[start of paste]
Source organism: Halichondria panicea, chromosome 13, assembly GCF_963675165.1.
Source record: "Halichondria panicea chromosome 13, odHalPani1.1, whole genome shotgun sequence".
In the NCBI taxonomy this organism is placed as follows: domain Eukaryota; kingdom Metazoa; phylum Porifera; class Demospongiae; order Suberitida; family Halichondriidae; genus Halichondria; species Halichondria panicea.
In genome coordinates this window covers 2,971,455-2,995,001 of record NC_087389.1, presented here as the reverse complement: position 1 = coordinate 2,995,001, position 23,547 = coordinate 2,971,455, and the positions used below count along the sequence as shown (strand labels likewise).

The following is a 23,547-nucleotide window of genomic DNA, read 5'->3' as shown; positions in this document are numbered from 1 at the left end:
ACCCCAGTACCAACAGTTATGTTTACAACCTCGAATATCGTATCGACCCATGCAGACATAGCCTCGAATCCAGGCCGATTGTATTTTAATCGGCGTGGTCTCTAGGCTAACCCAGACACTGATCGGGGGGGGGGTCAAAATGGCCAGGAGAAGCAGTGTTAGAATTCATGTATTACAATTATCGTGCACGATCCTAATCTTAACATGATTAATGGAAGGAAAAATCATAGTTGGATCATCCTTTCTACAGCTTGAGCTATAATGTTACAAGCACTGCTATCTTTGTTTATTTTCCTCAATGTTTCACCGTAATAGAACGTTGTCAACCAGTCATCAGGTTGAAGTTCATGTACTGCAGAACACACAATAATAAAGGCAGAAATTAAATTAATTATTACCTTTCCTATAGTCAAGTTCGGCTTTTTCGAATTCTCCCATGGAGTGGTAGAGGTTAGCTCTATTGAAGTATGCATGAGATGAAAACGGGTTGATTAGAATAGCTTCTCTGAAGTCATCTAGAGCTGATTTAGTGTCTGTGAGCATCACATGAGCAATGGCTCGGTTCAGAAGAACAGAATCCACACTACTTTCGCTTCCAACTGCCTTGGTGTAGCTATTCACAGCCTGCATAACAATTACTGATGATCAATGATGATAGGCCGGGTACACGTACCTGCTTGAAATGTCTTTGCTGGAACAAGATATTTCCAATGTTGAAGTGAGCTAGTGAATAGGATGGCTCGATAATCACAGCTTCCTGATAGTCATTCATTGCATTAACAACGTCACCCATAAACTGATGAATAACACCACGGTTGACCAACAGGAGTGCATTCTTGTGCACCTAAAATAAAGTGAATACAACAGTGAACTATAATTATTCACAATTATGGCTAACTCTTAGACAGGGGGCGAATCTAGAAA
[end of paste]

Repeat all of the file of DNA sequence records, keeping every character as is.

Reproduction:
Source organism: Halichondria panicea, chromosome 13, assembly GCF_963675165.1.
Source record: "Halichondria panicea chromosome 13, odHalPani1.1, whole genome shotgun sequence".
In the NCBI taxonomy this organism is placed as follows: domain Eukaryota; kingdom Metazoa; phylum Porifera; class Demospongiae; order Suberitida; family Halichondriidae; genus Halichondria; species Halichondria panicea.
In genome coordinates this window covers 2,971,455-2,995,001 of record NC_087389.1, presented here as the reverse complement: position 1 = coordinate 2,995,001, position 23,547 = coordinate 2,971,455, and the positions used below count along the sequence as shown (strand labels likewise).

The following is a 23,547-nucleotide window of genomic DNA, read 5'->3' as shown; positions in this document are numbered from 1 at the left end:
ACCCCAGTACCAACAGTTATGTTTACAACCTCGAATATCGTATCGACCCATGCAGACATAGCCTCGAATCCAGGCCGATTGTATTTTAATCGGCGTGGTCTCTAGGCTAACCCAGACACTGATCGGGGGGGGGGTCAAAATGGCCAGGAGAAGCAGTGTTAGAATTCATGTATTACAATTATCGTGCACGATCCTAATCTTAACATGATTAATGGAAGGAAAAATCATAGTTGGATCATCCTTTCTACAGCTTGAGCTATAATGTTACAAGCACTGCTATCTTTGTTTATTTTCCTCAATGTTTCACCGTAATAGAACGTTGTCAACCAGTCATCAGGTTGAAGTTCATGTACTGCAGAACACACAATAATAAAGGCAGAAATTAAATTAATTATTACCTTTCCTATAGTCAAGTTCGGCTTTTTCGAATTCTCCCATGGAGTGGTAGAGGTTAGCTCTATTGAAGTATGCATGAGATGAAAACGGGTTGATTAGAATAGCTTCTCTGAAGTCATCTAGAGCTGATTTAGTGTCTGTGAGCATCACATGAGCAATGGCTCGGTTCAGAAGAACAGAATCCACACTACTTTCGCTTCCAACTGCCTTGGTGTAGCTATTCACAGCCTGCATAACAATTACTGATGATCAATGATGATAGGCCGGGTACACGTACCTGCTTGAAATGTCTTTGCTGGAACAAGATATTTCCAATGTTGAAGTGAGCTAGTGAATAGGATGGCTCGATAATCACAGCTTCCTGATAGTCATTCATTGCATTAACAACGTCACCCATAAACTGATGAATAACACCACGGTTGACCAACAGGAGTGCATTCTTGTGCACCTAAAATAAAGTGAATACAACAGTGAACTATAATTATTCACAATTATGGCTAACTCTTAGACAGGGGGCGAATCTAGAAA